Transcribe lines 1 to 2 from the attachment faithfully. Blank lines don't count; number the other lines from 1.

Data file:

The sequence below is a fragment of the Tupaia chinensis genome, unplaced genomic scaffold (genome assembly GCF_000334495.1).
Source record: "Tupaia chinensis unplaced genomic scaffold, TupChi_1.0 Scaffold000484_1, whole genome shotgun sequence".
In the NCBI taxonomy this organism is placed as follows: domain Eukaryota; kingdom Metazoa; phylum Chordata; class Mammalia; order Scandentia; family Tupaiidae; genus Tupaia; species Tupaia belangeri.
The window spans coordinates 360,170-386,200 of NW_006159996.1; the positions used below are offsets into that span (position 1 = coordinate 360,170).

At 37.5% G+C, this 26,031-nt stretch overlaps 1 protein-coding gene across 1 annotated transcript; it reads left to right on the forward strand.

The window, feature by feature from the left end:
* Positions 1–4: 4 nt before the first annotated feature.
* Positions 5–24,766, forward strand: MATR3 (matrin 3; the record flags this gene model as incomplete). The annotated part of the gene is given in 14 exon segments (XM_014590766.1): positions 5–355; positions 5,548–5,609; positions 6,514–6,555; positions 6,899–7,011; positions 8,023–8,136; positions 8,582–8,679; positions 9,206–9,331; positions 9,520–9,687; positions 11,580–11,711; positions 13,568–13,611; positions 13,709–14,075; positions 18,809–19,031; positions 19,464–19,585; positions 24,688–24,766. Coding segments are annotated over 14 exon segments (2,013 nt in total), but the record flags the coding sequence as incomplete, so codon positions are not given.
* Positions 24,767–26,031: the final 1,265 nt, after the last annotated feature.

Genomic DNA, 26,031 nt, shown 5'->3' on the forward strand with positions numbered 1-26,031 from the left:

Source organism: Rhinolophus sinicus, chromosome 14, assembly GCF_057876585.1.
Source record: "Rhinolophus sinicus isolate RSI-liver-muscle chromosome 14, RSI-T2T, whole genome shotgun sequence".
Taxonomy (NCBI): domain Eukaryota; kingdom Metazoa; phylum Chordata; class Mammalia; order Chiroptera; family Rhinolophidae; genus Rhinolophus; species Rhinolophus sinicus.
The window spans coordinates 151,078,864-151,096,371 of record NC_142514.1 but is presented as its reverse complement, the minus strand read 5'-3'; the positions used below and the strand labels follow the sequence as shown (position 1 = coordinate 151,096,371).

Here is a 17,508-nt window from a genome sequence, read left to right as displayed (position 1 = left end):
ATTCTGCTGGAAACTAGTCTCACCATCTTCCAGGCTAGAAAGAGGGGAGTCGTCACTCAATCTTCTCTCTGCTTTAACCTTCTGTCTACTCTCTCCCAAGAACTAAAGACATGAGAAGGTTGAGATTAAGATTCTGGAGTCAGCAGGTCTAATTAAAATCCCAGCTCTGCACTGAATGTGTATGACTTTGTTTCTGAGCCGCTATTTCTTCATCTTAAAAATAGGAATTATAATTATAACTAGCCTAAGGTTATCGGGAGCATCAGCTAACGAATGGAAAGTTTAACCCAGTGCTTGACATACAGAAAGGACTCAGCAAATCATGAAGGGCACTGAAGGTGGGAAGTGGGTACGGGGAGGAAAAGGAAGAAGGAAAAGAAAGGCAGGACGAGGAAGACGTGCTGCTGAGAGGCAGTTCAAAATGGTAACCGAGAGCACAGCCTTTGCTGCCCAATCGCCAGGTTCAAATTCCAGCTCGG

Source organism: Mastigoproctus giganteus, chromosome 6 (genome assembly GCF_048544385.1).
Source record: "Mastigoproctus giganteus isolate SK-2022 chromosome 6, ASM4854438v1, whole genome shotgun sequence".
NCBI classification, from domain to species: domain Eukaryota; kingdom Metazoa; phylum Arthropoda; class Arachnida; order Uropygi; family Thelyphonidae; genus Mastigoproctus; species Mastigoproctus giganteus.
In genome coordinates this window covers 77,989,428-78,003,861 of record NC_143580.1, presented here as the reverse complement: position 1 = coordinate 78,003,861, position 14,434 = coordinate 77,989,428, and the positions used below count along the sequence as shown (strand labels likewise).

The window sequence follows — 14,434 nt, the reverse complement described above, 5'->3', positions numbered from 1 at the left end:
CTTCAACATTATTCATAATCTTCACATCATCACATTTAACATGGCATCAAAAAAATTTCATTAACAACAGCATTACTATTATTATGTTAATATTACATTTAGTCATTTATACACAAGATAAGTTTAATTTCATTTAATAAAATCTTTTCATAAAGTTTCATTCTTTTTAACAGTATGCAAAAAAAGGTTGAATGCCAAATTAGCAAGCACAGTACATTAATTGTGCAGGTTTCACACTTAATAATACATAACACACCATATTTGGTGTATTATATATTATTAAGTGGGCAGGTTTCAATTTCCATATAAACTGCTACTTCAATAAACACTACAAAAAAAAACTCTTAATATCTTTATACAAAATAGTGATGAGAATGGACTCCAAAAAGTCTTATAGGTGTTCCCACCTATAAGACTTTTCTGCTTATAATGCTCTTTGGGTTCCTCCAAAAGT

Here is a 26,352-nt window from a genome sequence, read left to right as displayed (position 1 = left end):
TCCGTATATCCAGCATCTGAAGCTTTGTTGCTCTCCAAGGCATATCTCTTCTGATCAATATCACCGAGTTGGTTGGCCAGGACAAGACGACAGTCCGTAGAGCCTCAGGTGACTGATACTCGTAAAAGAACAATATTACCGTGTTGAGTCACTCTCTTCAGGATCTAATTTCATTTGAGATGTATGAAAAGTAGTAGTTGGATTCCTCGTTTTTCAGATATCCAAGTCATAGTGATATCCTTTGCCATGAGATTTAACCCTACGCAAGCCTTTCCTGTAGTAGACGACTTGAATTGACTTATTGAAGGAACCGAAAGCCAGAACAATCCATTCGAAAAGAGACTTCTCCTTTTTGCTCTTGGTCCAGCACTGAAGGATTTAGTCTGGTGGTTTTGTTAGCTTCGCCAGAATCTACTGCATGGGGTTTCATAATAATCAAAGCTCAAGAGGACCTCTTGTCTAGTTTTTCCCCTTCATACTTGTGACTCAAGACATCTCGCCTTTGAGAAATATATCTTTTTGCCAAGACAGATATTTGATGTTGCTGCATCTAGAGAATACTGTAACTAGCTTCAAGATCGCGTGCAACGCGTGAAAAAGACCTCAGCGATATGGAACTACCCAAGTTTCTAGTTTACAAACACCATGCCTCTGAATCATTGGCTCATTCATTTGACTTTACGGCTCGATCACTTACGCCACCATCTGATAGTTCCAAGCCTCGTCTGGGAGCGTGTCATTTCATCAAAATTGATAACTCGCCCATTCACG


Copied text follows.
The sequence below is a fragment of the Tupaia chinensis genome, unplaced genomic scaffold (genome assembly GCF_000334495.1).
Source record: "Tupaia chinensis unplaced genomic scaffold, TupChi_1.0 Scaffold000484_1, whole genome shotgun sequence".